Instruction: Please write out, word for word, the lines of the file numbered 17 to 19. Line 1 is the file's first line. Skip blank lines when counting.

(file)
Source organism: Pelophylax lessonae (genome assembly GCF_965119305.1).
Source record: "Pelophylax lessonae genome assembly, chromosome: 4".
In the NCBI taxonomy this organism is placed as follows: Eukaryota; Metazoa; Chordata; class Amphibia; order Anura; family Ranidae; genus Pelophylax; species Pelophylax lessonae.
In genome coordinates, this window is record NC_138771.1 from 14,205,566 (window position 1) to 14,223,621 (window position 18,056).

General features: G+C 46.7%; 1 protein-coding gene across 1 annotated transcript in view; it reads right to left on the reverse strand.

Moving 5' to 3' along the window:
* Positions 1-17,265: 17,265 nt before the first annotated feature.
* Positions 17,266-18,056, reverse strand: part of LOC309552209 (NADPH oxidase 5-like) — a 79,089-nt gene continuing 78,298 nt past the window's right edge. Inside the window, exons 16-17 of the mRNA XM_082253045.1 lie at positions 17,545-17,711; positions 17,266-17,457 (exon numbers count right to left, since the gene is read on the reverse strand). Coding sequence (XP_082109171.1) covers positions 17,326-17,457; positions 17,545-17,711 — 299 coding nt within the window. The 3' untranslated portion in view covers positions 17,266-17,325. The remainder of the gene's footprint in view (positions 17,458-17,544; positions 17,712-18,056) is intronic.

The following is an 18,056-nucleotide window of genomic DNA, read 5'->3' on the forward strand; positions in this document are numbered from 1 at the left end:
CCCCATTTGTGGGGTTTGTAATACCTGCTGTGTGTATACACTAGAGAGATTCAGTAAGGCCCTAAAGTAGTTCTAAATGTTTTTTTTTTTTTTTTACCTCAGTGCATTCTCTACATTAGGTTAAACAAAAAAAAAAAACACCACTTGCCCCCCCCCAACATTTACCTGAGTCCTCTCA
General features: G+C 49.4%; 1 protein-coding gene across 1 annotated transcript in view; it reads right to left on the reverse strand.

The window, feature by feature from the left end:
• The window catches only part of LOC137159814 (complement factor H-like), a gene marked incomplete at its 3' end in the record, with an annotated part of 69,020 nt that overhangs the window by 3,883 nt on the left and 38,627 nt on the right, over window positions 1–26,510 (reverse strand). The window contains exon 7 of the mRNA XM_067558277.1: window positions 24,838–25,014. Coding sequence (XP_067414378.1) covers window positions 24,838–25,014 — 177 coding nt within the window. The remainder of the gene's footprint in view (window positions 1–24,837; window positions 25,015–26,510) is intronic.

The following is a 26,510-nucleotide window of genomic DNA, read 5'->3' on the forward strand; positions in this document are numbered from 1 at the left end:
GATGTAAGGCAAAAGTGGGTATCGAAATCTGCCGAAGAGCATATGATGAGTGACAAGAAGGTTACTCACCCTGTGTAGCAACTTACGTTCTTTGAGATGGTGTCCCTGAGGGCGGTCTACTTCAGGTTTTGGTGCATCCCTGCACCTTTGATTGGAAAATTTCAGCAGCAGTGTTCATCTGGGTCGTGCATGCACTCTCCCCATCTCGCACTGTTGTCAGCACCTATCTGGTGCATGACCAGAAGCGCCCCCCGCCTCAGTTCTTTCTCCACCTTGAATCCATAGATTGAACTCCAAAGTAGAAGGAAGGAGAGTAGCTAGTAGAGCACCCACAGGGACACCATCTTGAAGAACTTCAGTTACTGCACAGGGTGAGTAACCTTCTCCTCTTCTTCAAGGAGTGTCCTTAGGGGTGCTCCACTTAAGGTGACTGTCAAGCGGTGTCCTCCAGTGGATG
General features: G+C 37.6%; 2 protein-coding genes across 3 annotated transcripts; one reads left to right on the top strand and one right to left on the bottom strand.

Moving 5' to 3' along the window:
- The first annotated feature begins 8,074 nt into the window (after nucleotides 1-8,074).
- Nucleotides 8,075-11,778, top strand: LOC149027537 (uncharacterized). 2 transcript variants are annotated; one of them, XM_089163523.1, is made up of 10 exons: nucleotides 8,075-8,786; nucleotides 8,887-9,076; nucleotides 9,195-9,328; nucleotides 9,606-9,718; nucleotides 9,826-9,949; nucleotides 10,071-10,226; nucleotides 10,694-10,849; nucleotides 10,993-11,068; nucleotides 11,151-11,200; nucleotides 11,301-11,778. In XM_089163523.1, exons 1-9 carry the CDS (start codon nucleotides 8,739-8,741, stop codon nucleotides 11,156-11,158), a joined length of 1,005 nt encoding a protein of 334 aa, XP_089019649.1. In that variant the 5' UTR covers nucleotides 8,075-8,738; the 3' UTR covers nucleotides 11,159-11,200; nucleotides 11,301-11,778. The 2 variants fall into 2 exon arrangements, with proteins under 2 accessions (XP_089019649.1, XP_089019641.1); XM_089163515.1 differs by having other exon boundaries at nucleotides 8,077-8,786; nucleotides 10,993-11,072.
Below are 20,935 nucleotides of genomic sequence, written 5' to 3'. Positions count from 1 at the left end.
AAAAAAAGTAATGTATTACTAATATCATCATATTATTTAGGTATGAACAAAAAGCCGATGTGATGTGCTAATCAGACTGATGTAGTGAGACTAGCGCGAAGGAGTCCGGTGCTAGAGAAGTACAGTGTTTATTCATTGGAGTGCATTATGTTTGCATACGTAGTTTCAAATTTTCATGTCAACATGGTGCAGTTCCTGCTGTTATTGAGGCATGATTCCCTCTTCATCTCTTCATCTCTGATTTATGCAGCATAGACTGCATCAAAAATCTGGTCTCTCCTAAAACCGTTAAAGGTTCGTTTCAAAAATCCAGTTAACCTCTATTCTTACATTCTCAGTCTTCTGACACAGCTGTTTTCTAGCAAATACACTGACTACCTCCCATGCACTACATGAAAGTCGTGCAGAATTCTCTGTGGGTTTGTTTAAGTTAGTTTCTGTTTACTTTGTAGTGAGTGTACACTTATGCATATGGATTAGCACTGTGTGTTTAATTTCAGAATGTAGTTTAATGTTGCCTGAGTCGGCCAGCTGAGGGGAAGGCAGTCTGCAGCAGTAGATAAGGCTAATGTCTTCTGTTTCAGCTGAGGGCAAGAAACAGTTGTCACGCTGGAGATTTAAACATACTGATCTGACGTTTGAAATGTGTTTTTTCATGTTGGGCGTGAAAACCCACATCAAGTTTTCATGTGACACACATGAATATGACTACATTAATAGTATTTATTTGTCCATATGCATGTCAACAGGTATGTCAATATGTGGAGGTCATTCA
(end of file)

Moving 5' to 3' along the window:
- The first annotated feature begins 8,074 nt into the window (after nucleotides 1-8,074).
- Nucleotides 8,075-11,778, top strand: LOC149027537 (uncharacterized). 2 transcript variants are annotated; one of them, XM_089163523.1, is made up of 10 exons: nucleotides 8,075-8,786; nucleotides 8,887-9,076; nucleotides 9,195-9,328; nucleotides 9,606-9,718; nucleotides 9,826-9,949; nucleotides 10,071-10,226; nucleotides 10,694-10,849; nucleotides 10,993-11,068; nucleotides 11,151-11,200; nucleotides 11,301-11,778. In XM_089163523.1, exons 1-9 carry the CDS (start codon nucleotides 8,739-8,741, stop codon nucleotides 11,156-11,158), a joined length of 1,005 nt encoding a protein of 334 aa, XP_089019649.1. In that variant the 5' UTR covers nucleotides 8,075-8,738; the 3' UTR covers nucleotides 11,159-11,200; nucleotides 11,301-11,778. The 2 variants fall into 2 exon arrangements, with proteins under 2 accessions (XP_089019649.1, XP_089019641.1); XM_089163515.1 differs by having other exon boundaries at nucleotides 8,077-8,786; nucleotides 10,993-11,072.